I can say no, I’m sorry, that just isn’t right, and I’m going to remove myself from that situation. I can say yes, that is the right thing for me. Yes, that is where I am going. Yes, I have a vision I have values I have goals I have experiments to do, and I’m going to do them, they are all in alignment, they are working together harmoniously. Oh, there is something wrong? Totally cool, tell me the details and we will work out a solution.

I will not take things so personally. I will not identify so deeply with the pain, anguish, suffering.

When I can resurrect what has been taken from me, what trauma has strangled and left bleeding, I can get back to my own trust. I can trust my own proprietary experiences. I will build my own stability, a fertile ground where I can grow into the person I have always wanted to spend my life with.

Protected: wake up

This content is password protected. To view it please enter your password below:

Protected: Forgiveness

This content is password protected. To view it please enter your password below:

Things I Didn’t Know I Didn’t Know: Part One

“Feel it fully.”
“Don’t shy away from your feelings.”
“Let all your emotions flow through you without getting attached to them.”
“Don’t push them away or resist them, they’ll just get stronger.”
“Just be with the pain.”

How many times have I heard these things? I’ve been studying self-actualization spiritual self-help psychological philosophy things in the “transformational communities” since I was in high school — that’s a good 20 years now. I couldn’t even count how many times I’ve heard these, or things like these. These kinds of aphorisms are so heavily embedded in almost all the narratives about bettering the self.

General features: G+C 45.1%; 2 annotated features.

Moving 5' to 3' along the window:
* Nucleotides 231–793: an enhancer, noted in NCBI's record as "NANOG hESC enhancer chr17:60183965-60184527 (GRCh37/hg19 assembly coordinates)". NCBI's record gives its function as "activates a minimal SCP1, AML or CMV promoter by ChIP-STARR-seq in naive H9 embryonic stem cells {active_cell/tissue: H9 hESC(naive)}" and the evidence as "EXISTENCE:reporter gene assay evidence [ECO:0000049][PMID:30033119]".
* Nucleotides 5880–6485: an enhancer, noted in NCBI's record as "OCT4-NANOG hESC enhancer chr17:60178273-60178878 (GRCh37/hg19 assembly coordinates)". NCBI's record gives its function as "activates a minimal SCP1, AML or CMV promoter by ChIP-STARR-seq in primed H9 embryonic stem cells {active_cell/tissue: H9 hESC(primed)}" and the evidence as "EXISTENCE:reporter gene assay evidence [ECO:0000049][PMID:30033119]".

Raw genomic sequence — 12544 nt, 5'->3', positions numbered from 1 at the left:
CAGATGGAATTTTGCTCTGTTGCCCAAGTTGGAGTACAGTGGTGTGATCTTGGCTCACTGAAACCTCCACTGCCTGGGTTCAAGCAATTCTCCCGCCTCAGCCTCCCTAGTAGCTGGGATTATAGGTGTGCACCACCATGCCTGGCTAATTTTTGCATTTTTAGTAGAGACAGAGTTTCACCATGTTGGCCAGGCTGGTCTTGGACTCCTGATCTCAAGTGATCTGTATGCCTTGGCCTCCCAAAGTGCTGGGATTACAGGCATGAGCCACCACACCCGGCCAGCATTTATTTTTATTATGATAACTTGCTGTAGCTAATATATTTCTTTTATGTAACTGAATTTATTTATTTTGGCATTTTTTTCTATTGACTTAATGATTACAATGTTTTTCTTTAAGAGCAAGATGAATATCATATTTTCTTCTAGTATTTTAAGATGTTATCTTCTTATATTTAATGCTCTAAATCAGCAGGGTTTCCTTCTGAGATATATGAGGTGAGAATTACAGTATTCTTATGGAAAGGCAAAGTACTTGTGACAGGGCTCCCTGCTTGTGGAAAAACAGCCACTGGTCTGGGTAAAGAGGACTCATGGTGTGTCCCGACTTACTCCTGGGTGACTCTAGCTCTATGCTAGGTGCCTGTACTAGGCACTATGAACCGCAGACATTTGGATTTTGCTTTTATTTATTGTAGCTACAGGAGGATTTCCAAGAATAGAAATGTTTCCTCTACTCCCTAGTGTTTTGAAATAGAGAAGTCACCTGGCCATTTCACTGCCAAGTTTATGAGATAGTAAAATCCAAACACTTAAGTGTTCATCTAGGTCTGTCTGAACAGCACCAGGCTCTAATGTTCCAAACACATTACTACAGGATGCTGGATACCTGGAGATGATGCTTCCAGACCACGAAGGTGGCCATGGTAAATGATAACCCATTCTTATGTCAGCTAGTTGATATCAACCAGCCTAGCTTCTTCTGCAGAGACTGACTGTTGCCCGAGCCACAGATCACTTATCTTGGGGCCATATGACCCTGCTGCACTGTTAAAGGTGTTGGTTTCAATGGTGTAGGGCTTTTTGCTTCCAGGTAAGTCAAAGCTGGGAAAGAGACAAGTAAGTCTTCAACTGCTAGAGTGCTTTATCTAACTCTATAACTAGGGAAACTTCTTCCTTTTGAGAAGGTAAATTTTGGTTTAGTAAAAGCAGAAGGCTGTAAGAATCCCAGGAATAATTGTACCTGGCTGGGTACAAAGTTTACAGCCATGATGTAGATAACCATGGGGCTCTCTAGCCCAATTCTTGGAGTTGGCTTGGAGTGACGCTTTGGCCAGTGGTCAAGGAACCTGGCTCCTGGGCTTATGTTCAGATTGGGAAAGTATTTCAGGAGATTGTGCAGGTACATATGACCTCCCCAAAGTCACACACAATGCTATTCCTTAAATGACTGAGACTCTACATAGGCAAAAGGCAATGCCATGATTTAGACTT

I have taken them in and internalized them and really truly believed that that is what I’ve been doing all along.

But I was wrong.

Well, maybe that’s too harsh on myself. (Wouldn’t be the first time.) Maybe it’s more that I was only capable of understanding or implementing it to a certain degree, and now I’ve leveled up, and a new understanding of it is unlocked. It’s harder to see it that way, and much easier to believe that I just had. It. Wrong. This. Whole. Time. But I do actually believe that “everyone is doing the best they can,” because well, if I could do better, I would.

Regardless: these teachings that I’ve been reading for years have led to the habits and techniques I have used over and over as coping strategies for my intense moods, thinking that I knew what they meant.

Some of those include:

  • journaling all the feelings out
  • journaling all my feelings out and telling elaborate stories about them
  • journaling all my feelings out and telling elaborate stories about them and reaffirming those stories any time I re-wrote my feelings
  • journaling all my feelings out and telling elaborate stories about them on the internet for an audience (that has continued to grow over the 12 years I’ve been doing this)
  • talking to friends for hours and going over every little detail of the scenario
  • chatting over telnet chatrooms, ICQ, message boards, Gchat, and iMessage to friends and strangers disclosing every little bit about my feelings that I can think of
  • reading books and listening to podcasts that get down into the wound and poke poke poke at it
  • internalizing the feelings and thoughts and beliefs into part of my identity and forming a self-image around them
  • self-harm
  • seeking experiences that raise the chemicals in my brain so I feel better, but that often results in a bigger crash